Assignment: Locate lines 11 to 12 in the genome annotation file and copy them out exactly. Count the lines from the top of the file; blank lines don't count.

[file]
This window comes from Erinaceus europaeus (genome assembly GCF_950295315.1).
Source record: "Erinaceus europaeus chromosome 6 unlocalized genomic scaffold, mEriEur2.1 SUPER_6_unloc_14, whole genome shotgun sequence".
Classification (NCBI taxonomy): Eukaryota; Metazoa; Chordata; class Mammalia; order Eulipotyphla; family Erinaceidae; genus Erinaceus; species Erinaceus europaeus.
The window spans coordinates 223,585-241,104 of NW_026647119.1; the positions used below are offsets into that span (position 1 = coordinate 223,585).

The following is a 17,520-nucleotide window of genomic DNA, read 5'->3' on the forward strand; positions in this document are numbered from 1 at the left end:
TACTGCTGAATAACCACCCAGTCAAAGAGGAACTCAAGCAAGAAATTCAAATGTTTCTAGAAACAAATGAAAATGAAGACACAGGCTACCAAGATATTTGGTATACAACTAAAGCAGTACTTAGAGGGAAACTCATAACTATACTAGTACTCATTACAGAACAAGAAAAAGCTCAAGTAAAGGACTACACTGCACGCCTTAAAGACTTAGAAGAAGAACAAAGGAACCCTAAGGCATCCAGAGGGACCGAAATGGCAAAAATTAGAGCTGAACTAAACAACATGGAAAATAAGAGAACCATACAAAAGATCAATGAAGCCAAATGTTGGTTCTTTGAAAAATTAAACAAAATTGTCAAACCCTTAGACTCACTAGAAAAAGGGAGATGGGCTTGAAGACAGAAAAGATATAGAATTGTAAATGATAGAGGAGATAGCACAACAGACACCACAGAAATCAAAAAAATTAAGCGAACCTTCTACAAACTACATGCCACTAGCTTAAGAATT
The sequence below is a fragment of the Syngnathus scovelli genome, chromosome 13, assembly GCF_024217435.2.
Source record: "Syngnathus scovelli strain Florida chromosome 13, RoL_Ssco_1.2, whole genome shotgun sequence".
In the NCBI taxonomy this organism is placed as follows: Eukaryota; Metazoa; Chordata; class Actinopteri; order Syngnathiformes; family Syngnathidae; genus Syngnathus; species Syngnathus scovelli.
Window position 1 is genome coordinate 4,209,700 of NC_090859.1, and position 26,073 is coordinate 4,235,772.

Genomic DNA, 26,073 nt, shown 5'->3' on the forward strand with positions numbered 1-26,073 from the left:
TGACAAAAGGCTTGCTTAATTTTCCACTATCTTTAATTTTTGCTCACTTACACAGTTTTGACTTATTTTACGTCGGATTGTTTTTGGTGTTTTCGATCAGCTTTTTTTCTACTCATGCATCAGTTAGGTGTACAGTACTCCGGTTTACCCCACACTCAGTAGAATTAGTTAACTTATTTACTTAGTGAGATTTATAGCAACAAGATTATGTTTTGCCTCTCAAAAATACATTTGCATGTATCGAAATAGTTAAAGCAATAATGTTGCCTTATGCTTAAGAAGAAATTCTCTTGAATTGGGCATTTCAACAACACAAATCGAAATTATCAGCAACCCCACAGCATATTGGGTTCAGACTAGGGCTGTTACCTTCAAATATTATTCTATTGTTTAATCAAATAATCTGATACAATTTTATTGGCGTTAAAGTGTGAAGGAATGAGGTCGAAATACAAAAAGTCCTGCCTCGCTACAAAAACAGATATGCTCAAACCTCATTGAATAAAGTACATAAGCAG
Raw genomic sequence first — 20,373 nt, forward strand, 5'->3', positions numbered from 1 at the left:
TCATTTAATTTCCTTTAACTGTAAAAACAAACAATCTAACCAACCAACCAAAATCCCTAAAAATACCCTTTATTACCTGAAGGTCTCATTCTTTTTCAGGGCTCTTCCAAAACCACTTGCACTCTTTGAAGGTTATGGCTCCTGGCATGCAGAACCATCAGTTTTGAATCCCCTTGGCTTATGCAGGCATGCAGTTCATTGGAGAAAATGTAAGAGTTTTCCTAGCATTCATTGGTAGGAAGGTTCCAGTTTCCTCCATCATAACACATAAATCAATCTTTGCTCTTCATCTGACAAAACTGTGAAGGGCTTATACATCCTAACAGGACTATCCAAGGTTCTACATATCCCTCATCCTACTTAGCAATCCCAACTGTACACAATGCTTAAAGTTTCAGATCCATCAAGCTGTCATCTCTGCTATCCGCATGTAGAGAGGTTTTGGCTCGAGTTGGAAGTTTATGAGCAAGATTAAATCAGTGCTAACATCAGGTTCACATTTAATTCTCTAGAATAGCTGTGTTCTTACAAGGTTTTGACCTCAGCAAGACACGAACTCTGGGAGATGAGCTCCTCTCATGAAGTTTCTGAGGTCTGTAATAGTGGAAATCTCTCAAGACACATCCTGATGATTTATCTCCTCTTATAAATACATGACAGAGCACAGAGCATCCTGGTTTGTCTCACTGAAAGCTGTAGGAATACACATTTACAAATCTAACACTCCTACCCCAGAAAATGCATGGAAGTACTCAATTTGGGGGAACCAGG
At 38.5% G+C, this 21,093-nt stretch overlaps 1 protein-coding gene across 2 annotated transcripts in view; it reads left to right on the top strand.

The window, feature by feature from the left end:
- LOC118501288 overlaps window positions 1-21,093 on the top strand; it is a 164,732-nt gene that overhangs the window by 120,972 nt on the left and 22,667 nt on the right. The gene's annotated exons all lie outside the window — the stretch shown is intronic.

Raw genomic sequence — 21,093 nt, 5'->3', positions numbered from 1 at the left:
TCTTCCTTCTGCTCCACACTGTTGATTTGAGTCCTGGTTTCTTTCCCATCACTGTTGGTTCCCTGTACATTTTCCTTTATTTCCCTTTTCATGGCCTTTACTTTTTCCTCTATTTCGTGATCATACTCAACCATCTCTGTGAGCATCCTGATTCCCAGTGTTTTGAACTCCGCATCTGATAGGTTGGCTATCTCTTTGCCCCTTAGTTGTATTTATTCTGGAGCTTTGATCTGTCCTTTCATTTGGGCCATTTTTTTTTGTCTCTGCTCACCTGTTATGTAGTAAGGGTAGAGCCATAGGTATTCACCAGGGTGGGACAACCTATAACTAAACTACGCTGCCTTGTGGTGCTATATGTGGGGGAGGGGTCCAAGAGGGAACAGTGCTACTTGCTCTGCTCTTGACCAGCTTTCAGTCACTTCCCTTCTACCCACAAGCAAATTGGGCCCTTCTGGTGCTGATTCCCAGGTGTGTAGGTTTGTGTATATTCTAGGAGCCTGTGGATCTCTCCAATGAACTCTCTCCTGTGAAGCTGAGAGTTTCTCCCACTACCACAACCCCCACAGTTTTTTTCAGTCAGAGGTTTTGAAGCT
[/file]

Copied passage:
Genomic DNA, 26,073 nt, shown 5'->3' on the forward strand with positions numbered 1-26,073 from the left:
TGACAAAAGGCTTGCTTAATTTTCCACTATCTTTAATTTTTGCTCACTTACACAGTTTTGACTTATTTTACGTCGGATTGTTTTTGGTGTTTTCGATCAGCTTTTTTTCTACTCATGCATCAGTTAGGTGTACAGTACTCCGGTTTACCCCACACTCAGTAGAATTAGTTAACTTATTTACTTAGTGAGATTTATAGCAACAAGATTATGTTTTGCCTCTCAAAAATACATTTGCATGTATCGAAATAGTTAAAGCAATAATGTTGCCTTATGCTTAAGAAGAAATTCTCTTGAATTGGGCATTTCAACAACACAAATCGAAATTATCAGCAACCCCACAGCATATTGGGTTCAGACTAGGGCTGTTACCTTCAAATATTATTCTATTGTTTAATCAAATAATCTGATACAATTTTATTGGCGTTAAAGTGTGAAGGAATGAGGTCGAAATACAAAAAGTCCTGCCTCGCTACAAAAACAGATATGCTCAAACCTCATTGAATAAAGTACATAAGCAG